AMERICAN CINEMA PAPERS
CANNES – 2015
YOUNG AT ART
by Harlan Kennedy
Old is the new young. That much was apparent – gloriously and goldenly – at the 68th Cannes Film Festival. Screen actors who make it to 68 themselves or beyond are, now more than ever, in with a shout at the best roles. More than a shout, a banshee’d ululation. Is this the shape of cinema to come?
Sir Mike Caine and Harvey Keitel, both a country mile past the spring chicken
age, had the fest’s best double act in Paolo Sorrentino’s YOUTH. (The title
might be ironic). Gerard Depardieu and Isabelle Huppert, yesterday’s young
bloods of French film, were today’s Darby and Joan in
And then look at the movies about ever-so-slightly-younger people being chased by time’s winged Cabriolet: from Woody Allen’s IRRATIONAL MAN (Joaquin Phoenix as a menopausal college professor turned wannabe murderer) to Asif Kapadia’s pop doc AMY. Kapadia homes in on the last days of jazz-soul yowler Amy Winehouse, a British singer-songwriter whose fame and greatness surely lay in her making every song sound as if it might be her last. She was a soothsayer of eternity even at 23, old in the best and deepest sense.
One of my
favourite oldies-beat-youngies offerings was the prizewinner
of the main
This nutty Icelandic saga, about two old brothers living in hostile neighbourliness while rearing rival sheep flocks, melted everyone’s cockles. Even though the film is set in a country where a cup of cocoa freezes solid if you set it on a table, there are warming hilarity and humanity galore. Each brother looks as if he’s stepped from the Old Testament: gnarled features, vengeance-sparkling eyes, white beards to wag at the world. But the story, born of sibling enmity, ranges towards love and redemption across a flurry of plots, subplots and counterplots. The ending, amid the mother of hilltop snowstorms, is moving proof that clocks can be set back restoratively – and with them youth’s idealism and forgiveness – even in a family where time’s moving finger seems to have frozen in mid-writ.
Other “let’s celebrate the seniors” flicks on the fringe included Arnaud Despleschin’s MY GOLDEN DAYS (TROIS SOUVENIRS DE MA JEUNESSE), a prizewinner in the Directors Fortnight, and Woody’s wonderwork, shown out of competition. Mr Allen has been at the philosophy shelves again. The film adds about 20 years to Joaquin Phoenix’s appearance as his cranky lecturer cranks on about Schopenauer et al, while trying to rejuvenate himself by romancing the Stone. That’s Emma Stone. She’s Lolita as a college girl. It’s dark and feisty fun.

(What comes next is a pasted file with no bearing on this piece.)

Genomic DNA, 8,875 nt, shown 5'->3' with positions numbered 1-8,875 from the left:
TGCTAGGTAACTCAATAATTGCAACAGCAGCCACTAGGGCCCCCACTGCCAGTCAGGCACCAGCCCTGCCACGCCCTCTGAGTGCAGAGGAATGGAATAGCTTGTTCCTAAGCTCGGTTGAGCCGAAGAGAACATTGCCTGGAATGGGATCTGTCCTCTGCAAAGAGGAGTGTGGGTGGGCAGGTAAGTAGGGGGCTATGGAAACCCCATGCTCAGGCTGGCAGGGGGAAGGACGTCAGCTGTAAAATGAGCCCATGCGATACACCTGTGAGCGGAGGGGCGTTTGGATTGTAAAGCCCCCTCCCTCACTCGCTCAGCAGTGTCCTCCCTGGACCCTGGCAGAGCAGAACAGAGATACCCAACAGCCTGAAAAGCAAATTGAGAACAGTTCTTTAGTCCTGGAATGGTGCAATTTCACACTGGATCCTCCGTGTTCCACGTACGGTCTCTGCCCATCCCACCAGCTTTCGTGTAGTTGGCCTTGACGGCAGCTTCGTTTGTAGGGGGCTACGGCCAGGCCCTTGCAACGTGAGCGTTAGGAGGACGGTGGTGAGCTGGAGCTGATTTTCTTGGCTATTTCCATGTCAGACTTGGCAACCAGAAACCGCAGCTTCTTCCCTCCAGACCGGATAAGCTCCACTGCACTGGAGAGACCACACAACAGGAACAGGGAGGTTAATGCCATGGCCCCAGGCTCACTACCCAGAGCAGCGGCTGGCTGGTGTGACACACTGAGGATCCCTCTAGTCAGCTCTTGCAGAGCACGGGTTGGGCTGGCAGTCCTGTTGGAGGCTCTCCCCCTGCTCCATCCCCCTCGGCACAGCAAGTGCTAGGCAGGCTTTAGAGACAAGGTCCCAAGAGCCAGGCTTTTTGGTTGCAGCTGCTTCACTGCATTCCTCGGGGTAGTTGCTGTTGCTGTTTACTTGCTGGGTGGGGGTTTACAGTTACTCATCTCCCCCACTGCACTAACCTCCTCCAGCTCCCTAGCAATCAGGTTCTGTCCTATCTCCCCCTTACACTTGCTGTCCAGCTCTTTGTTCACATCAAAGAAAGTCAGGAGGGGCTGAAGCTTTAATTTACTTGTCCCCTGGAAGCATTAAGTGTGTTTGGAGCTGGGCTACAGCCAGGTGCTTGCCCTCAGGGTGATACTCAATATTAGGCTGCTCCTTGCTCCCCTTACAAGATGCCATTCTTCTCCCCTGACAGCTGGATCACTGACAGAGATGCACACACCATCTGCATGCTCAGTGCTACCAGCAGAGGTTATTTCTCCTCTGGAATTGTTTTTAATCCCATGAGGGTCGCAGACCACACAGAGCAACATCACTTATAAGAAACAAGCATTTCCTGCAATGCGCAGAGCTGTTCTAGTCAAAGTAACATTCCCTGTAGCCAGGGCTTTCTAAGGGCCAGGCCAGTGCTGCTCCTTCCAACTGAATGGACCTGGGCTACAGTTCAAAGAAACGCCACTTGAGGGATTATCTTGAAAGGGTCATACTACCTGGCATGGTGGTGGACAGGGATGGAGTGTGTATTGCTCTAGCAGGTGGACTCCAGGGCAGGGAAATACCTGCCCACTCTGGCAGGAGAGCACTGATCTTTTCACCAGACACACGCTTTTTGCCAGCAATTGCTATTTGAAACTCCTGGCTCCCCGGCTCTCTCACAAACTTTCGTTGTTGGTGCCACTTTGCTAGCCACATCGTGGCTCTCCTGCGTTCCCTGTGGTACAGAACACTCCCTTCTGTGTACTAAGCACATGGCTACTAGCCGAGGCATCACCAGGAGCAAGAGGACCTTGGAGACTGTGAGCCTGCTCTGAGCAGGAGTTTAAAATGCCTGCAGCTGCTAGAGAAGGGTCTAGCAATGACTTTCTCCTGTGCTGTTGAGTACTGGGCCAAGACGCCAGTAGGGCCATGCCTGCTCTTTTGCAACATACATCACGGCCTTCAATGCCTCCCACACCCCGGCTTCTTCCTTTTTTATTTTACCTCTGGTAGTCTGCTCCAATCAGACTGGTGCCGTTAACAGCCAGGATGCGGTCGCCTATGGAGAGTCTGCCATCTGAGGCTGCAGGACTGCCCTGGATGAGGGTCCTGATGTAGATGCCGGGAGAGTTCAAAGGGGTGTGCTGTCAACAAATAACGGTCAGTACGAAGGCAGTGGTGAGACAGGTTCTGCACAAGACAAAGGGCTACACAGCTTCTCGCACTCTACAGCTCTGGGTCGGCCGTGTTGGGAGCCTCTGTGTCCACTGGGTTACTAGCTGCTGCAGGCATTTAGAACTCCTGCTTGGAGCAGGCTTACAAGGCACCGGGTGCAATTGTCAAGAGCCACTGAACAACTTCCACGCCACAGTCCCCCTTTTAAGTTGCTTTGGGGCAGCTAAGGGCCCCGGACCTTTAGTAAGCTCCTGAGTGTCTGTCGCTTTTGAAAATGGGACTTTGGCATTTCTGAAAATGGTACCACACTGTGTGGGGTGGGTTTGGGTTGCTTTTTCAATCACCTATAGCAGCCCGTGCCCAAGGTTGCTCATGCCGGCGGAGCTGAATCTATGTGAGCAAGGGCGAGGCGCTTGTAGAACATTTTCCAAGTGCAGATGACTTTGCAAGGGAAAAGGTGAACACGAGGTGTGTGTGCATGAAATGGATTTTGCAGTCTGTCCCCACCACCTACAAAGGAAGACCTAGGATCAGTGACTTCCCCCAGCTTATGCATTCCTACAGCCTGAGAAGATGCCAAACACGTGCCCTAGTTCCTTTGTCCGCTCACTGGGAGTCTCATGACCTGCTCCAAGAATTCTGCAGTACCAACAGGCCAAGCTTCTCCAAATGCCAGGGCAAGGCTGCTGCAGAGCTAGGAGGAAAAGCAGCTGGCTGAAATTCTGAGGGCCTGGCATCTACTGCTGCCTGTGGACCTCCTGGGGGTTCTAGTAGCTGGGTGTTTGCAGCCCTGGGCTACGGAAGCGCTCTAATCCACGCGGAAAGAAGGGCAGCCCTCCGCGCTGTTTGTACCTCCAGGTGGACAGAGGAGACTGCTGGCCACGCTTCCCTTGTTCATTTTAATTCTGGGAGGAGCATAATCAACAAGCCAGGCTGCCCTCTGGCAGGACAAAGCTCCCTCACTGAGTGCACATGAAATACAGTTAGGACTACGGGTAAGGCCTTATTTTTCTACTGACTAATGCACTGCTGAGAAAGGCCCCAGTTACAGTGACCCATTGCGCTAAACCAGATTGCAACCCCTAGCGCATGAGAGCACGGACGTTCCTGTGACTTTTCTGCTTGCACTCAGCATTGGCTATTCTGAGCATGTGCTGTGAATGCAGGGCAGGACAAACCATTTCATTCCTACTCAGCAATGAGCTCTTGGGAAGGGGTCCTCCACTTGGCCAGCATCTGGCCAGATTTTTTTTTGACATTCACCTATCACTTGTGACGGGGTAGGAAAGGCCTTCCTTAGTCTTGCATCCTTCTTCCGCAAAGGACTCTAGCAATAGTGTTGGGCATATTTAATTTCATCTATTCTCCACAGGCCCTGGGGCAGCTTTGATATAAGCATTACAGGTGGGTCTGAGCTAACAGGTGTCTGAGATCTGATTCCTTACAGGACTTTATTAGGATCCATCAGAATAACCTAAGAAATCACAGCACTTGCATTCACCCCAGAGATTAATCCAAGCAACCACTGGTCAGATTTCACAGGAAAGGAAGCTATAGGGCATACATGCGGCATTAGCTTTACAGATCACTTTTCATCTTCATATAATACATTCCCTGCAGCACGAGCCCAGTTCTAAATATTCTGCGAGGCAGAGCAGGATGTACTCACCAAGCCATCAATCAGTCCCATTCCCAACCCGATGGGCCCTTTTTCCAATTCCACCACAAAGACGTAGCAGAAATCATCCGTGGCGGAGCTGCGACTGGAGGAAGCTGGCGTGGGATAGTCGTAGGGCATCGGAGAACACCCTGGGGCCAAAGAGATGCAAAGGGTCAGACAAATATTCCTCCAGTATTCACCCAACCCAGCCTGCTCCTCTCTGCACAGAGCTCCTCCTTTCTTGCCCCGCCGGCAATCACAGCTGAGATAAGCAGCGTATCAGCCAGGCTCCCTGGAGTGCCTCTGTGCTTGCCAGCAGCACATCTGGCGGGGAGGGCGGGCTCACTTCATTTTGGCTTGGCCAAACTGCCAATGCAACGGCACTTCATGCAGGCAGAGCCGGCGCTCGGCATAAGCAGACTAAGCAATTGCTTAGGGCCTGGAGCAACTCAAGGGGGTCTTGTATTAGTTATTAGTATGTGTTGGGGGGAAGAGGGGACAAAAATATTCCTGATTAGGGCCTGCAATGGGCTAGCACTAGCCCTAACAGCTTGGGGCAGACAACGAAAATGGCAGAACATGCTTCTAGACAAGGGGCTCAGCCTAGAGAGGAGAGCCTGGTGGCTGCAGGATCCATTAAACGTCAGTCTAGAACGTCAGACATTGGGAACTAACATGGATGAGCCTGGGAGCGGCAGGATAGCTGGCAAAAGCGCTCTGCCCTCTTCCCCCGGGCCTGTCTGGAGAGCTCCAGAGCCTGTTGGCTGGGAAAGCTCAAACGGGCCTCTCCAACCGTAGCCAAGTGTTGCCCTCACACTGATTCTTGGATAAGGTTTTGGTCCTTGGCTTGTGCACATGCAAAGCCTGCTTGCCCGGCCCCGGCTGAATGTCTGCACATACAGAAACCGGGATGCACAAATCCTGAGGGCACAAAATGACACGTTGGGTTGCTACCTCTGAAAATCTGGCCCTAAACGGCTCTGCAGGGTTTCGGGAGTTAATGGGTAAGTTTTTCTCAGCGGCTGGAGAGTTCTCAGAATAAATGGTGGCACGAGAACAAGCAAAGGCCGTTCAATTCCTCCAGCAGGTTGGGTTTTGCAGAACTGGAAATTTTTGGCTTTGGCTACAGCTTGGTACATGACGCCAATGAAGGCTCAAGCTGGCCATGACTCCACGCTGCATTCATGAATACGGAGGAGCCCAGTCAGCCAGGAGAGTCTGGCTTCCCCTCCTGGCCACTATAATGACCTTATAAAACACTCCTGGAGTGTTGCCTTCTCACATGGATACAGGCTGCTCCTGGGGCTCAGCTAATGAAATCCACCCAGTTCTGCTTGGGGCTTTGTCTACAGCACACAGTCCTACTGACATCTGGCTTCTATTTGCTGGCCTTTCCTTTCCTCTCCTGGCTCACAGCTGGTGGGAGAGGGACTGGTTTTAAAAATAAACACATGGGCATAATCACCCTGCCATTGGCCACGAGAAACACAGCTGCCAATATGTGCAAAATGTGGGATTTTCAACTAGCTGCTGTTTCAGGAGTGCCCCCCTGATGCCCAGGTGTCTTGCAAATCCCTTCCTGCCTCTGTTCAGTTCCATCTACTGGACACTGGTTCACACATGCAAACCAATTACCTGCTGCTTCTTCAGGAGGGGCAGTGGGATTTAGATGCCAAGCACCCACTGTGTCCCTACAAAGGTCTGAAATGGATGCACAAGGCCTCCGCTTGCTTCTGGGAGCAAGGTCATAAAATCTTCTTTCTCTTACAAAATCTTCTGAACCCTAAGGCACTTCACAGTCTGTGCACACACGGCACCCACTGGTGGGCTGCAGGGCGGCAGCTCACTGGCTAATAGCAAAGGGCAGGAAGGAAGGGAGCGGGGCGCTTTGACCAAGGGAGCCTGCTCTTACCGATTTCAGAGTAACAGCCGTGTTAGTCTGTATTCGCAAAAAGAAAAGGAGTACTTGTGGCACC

Matthieu Amalric, a lovable French star now approaching that certain age himself, is the framing figure in MY GOLDEN DAYS. He looks back in extended flashback at his jeunesse dore. Here’s the thing about growing old – our growing old – with a star we like. He or she is much more interesting than his or her younger alter ego on screen, here played by Fred Frogg, even if the latter is easier on the eye.
Amalric has become a clatter of quirks; a bible of blinks, tics and charismatic beckonings. He looks more than ever like Roman Polanski. And he’s terrific in near-actionless movies where his face and voice provide the action. Remember THE BUTTERFLY AND THE DIVING BELL? Understandably he’s been Desplechin’s favourite self-stand-in for 15 years, ever since this director made the young and nicely titled MA VIE SEXUELLE (COMME JE ME SUIS DISPUTE..) – MY SEX LIFE (HOW I’VE BEEN ARGUING WITH MYSELF…)
Growing old. It’s
often best to do it disgracefully. Take Gerard Depardieu. The incontinent
swaggerer of life, art and French cinema, a true sacred monster, is now grown
as bloated as Silenus. (Didn’t I spot him in a Poussin
painting the other day?) He was last seen at
Isabelle Huppert – only she could compete – matches his acting quirk for
quirk, if not kilo for kilo, in a potty plot about an aging French mom and
pop rendezvousing with a successfully suicided gay son. The boy left a note
to meet him in
Byrne grew old and watchable in
Yes, another WMUSA. For
But yes, it
has to be, for the Palme d’Or to wrinklies made
radiant, to old-timers spurning Alzheimers, to
supernovas refusing to become black holes, Mike Caine and Harve
Keitel in YOUTH. We’re used to seeing seagulls over Sorrentino. Director
Paolo has started catching boats big-time, an Italian regista voyaging the world to make,
last time round, an aging-rocker odyssey in
Mike and Harve play, respectively, a semi-retired conductor and a
fists-not-yet-in-the-sprocket filmmaker. They muse on life past, love past
and present, and death approaching over the Julie Andrews hills. (I know,
So the curtain
came down on
readers. Tithonus is the mythic guy who contracted
with the gods never to grow old. He lived a long time, stayed at various
deluxe international spa hotels, and finally founded
COURTESY T.P. MOVIE NEWS.
WITH THANKS TO THE AMERICAN FILM INSTITUTE FOR THEIR CONTINUING INTEREST IN WORLD CINEMA.
©HARLAN KENNEDY. All rights reserved